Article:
Good Charlotte's sophomore album, 2002's "The Young and the Hopeless," was, on the surface, yet another fun pop-punk album in an era where the genre reigned supreme on rock radio. However, it also contained "Hold On," a song that the band wrote in response to the many fans who had told them in their letters that they were considering suicide (via MTV). Benji and Joel Madden called it the "most important song" on the album, with Benji saying that "we want to give [those] fans hope, just to let them know it's never worth taking your own life."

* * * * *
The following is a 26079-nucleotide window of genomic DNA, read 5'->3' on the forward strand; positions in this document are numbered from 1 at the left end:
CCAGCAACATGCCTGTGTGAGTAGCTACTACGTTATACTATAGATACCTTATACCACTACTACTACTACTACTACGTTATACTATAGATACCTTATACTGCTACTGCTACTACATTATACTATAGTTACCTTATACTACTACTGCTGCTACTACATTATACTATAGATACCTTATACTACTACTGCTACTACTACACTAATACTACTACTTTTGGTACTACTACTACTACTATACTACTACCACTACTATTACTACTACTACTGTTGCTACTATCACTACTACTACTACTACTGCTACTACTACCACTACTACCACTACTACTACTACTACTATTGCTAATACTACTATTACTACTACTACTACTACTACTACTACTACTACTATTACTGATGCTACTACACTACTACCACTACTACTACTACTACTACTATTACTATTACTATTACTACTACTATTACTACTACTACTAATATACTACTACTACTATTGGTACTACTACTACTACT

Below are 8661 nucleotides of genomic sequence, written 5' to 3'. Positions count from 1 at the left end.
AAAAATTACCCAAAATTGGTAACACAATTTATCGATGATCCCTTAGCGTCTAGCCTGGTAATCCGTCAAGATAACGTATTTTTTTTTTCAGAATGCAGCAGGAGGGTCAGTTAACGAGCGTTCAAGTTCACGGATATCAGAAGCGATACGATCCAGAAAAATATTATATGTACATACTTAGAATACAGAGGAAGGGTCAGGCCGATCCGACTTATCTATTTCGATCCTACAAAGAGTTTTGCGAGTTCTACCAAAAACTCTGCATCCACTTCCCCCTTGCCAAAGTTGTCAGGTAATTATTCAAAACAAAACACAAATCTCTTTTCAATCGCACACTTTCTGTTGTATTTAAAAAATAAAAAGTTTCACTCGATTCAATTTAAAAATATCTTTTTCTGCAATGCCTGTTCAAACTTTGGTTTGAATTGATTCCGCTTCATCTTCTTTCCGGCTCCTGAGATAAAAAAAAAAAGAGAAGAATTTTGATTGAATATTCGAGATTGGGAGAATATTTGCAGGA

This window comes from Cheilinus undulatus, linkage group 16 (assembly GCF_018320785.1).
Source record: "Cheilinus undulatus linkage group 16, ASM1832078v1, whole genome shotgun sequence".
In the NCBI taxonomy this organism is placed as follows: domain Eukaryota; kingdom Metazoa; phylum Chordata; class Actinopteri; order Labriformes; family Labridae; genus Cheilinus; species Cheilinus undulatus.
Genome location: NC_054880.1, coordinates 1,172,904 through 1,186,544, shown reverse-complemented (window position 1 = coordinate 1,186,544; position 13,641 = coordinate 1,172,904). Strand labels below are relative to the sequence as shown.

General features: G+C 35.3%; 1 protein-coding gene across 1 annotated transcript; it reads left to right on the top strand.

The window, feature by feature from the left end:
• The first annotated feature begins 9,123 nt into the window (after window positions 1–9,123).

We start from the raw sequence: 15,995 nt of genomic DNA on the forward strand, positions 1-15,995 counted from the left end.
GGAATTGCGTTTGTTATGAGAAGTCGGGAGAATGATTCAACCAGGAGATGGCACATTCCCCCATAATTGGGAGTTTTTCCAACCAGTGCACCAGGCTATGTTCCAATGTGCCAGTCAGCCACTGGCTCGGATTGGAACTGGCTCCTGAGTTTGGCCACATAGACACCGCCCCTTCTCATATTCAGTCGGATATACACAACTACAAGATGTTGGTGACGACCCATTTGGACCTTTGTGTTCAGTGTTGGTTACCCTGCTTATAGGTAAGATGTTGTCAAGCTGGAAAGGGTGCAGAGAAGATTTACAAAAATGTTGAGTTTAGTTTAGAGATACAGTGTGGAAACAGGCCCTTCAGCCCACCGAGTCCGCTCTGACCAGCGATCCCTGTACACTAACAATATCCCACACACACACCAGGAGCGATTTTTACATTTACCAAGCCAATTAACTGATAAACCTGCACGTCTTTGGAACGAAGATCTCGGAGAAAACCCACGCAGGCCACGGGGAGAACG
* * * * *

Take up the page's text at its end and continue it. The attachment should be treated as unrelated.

While "Hold On" rightfully got praise for handling the topic of suicide with gravitas, it was followed a few tracks later by "The Day That I Die," which also talked about suicide but in a manner that, to some, seemingly trivialized the topic through its jaunty melody and flippant lyrics. In his review of "The Young and the Hopeless," YouTuber Luke Spencer (aka Rocked Reviews) notably went out of character for over two minutes, angrily calling out Good Charlotte for being "hypocrite(s)" by including two thematically different songs about suicide. This, he opined, was an irresponsible attempt to pander to young and impressionable listeners. Near tears at multiple points of his rant, Spencer further accused the band of having "no regard for what they're singing about ... just so long as they make money."